Origin of reggae
Examples from the Web for reggae
Context: Last words the reggae legend said to his son Ziggy, after telling him he had a song for him.Tupac’s ‘F*ck You’ to a Cop and the Best Last Words|Marlow Stern|May 27, 2014|DAILY BEAST
Well, he does a reggae rap while wearing a bandana on his head.It’s Been 20 Years Since Britney Spears, Justin Timberlake, and Ryan Gosling Joined the Mickey Mouse Club|Kevin Fallon|November 15, 2013|DAILY BEAST
Below, British band Massive Attack performed with guest singers Liz Fraser (of Cocteau Twins) and reggae legend Horace Andy.
The track opens with glitchy lo-fi distortion and reggae crooning.Praise ‘Yeezus’: Kanye West’s New Album Is an Eclectic Tour de Force|Marlow Stern|June 15, 2013|DAILY BEAST
Around the same time, she became romantically involved with Rohan Marley, son of reggae legend Bob Marley.Who Is Lauryn Hill? The Singer After the Fugees, Seclusion, Tax Issues|Allison Samuels|July 30, 2012|DAILY BEAST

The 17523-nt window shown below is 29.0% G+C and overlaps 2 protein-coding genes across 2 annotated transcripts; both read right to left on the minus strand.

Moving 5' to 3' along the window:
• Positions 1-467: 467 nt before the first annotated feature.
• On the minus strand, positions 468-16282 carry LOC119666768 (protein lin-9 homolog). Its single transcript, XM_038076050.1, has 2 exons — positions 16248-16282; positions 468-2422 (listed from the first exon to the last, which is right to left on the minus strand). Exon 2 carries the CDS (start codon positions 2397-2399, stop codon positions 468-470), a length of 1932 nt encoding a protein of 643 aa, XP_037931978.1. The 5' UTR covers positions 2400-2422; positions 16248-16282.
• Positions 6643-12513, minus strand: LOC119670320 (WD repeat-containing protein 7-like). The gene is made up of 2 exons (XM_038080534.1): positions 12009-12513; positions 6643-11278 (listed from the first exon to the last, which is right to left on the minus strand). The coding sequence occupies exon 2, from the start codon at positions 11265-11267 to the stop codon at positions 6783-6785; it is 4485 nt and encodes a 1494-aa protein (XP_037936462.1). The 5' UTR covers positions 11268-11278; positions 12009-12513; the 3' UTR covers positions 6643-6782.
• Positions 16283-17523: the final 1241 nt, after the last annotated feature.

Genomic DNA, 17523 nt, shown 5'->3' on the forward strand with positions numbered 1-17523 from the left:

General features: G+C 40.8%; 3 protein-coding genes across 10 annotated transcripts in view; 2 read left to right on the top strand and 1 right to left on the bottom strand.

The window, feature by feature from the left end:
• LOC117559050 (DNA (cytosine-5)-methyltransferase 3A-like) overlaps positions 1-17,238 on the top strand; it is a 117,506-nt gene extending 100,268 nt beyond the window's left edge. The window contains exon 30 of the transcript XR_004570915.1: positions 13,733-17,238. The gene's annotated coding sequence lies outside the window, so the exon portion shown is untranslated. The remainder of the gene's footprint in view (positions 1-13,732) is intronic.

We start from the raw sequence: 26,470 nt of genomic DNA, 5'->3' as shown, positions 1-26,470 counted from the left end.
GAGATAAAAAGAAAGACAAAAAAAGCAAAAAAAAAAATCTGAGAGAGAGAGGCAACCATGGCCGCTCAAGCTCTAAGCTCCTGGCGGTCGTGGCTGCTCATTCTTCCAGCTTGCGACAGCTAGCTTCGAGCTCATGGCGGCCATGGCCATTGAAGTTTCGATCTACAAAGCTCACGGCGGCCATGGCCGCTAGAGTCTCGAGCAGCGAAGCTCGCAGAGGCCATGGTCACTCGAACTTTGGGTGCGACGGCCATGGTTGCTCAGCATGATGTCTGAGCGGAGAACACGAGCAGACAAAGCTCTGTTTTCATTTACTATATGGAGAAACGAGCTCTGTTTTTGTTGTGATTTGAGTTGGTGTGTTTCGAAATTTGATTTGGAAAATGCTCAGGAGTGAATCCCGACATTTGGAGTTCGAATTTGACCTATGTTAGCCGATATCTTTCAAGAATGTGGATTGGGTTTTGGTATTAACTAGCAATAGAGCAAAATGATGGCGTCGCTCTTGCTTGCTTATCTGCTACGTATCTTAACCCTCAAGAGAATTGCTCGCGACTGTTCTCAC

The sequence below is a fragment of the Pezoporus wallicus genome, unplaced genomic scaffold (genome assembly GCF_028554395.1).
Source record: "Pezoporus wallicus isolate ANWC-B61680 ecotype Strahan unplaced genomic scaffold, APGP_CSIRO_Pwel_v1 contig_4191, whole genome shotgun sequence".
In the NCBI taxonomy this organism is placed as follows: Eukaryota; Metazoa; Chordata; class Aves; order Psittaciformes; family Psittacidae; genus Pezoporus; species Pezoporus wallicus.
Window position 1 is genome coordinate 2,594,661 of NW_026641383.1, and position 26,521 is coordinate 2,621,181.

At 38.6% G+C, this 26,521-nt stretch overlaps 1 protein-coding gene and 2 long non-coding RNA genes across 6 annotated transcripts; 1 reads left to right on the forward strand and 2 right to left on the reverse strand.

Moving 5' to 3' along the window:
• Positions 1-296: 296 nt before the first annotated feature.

British Dictionary definitions for reggae
Word Origin for reggae
Word Origin and History for reggae
1968, Jamaican English (first in song title "Do the Reggay" by Toots & the Maytals), perhaps [OED, Barnhart] related to rege-rege "a quarrel, protest," literally "ragged clothes," variant of raga-raga, alteration and reduplication of English rag (n.).
Culture definitions for reggae
A form of pop music that originated in Jamaica, combining elements of calypso and rhythm and blues (see blues) with a strongly accentuated offbeat. Bob Marley was the first internationally known reggae musician.